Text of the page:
The Department of Justice (DOJ) has filed its full response to former President Donald Trump’s request seeking a special agent to review documents seized during the Aug. 8 FBI raid of Mar-a-Lago.
On Tuesday, the DOJ filed 36 pages after being granted permission to exceed the 20-page limit set by local regulations. Prosecutors argued that the limit was insufficient for the agency to “adequately address the legal and factual issues raised by the filings by Trump’s legal team.”
The new filing comes just a day after the DOJ filed another filing upholding Southern District of Florida Judge Aileen Cannon’s preliminary order over the weekend.
Monday’s filing revealed that the DOJ had already deployed a “filtering team” to review and weed out the Mar-a-Lago documents that contained privileged information. The use of a review team undermines Trump’s request, which Cannon says he wanted to have an outside special foreman oversee the evidence.
The new, longer file contained additional information about the DOJ’s investigation, including more details about what was seized from Trump’s Florida home and the status of the department’s materials review. Here are the key takeaways from Tuesday’s document:
1. Efforts “likely to be made to obstruct the investigation.”
The Justice Department said in its filing that some of the documents sought may have been removed from the storage room at Mar-a-Lago and that efforts may have been made to obstruct the investigation.
The filing states that the DOJ came to believe that relevant files were held both in the storeroom and elsewhere, despite being told that all White House documents had been held in the storeroom as of June 3. That day, three FBI agents and a DOJ attorney went to Mar-a-Lago to retrieve documents following a grand jury subpoena. They were met by the former president’s attorney and an administrator of his records, who provided them with documents sought as part of the investigation. The administrator issued them with a certificate stating that a “careful search” had been conducted and that “any and all” documents responding to the subpoena were attached to the certificate.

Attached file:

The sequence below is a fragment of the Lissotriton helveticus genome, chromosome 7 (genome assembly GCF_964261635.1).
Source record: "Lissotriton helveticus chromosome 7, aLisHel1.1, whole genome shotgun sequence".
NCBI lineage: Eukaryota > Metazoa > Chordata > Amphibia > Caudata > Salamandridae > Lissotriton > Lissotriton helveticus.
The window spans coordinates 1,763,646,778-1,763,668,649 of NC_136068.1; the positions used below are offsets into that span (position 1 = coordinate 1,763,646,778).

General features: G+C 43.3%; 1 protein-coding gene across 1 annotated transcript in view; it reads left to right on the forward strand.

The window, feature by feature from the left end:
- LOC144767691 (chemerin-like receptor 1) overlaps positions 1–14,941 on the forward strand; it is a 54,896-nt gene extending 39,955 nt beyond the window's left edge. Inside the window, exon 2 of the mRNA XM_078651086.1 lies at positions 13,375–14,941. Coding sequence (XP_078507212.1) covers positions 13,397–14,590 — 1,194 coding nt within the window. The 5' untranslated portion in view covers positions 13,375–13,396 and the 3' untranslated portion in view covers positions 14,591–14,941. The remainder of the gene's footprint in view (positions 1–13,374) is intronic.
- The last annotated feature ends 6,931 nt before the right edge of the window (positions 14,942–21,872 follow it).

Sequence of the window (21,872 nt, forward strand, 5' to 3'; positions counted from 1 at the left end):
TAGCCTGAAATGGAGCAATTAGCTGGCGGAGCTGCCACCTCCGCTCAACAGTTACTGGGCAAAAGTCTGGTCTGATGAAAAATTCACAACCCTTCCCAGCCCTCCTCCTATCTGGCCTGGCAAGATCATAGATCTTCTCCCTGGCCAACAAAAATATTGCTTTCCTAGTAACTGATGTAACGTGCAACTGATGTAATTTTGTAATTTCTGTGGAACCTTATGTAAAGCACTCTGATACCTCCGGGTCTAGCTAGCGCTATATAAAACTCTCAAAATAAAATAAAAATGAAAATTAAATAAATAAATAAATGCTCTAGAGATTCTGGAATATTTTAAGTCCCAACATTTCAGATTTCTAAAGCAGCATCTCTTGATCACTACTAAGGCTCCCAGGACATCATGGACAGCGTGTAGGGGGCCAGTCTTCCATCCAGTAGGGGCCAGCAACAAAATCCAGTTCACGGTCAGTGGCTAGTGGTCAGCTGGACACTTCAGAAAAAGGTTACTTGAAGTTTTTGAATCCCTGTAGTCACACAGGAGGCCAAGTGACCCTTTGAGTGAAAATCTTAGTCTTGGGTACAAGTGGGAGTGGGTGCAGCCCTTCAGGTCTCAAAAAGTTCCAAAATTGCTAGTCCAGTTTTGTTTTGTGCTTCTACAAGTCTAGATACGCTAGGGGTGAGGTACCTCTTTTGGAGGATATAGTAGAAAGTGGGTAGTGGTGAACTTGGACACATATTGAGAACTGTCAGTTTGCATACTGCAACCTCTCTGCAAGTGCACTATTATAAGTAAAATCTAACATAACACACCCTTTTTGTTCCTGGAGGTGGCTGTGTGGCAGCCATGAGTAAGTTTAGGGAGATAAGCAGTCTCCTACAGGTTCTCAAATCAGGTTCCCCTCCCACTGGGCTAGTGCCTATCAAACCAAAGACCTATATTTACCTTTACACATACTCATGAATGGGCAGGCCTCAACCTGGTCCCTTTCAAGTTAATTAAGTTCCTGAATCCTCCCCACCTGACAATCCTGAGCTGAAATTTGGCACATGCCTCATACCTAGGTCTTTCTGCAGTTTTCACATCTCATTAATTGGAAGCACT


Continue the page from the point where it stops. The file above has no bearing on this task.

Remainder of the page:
Trump’s attorney “further indicated that no other records were kept in private offices or elsewhere on the premises and that all available boxes were searched,” the filing said.
The DOJ also said that on June 3, agents were prevented by Trump’s attorney from “opening or looking inside any of the boxes remaining in the storage room, giving the government no opportunity to confirm that documents with classification marks were no longer present.”
The DOJ wrote that “the government has developed evidence that a search limited to the storage room would not have uncovered all classified documents on the premises.”
“The government has also developed evidence that government records were likely hidden and removed from storage and that efforts were likely made to obstruct government investigations,” they said.
2. Doubts about Trump’s cooperation
The DOJ filing questions the extent of former President Donald Trump’s cooperation in the investigation, citing documents returned June 3 following a grand jury subpoena.
The filing said the Aug. 8 search found twice as many classified documents as were returned on June 3 after a “diligent search” by Trump’s records manager.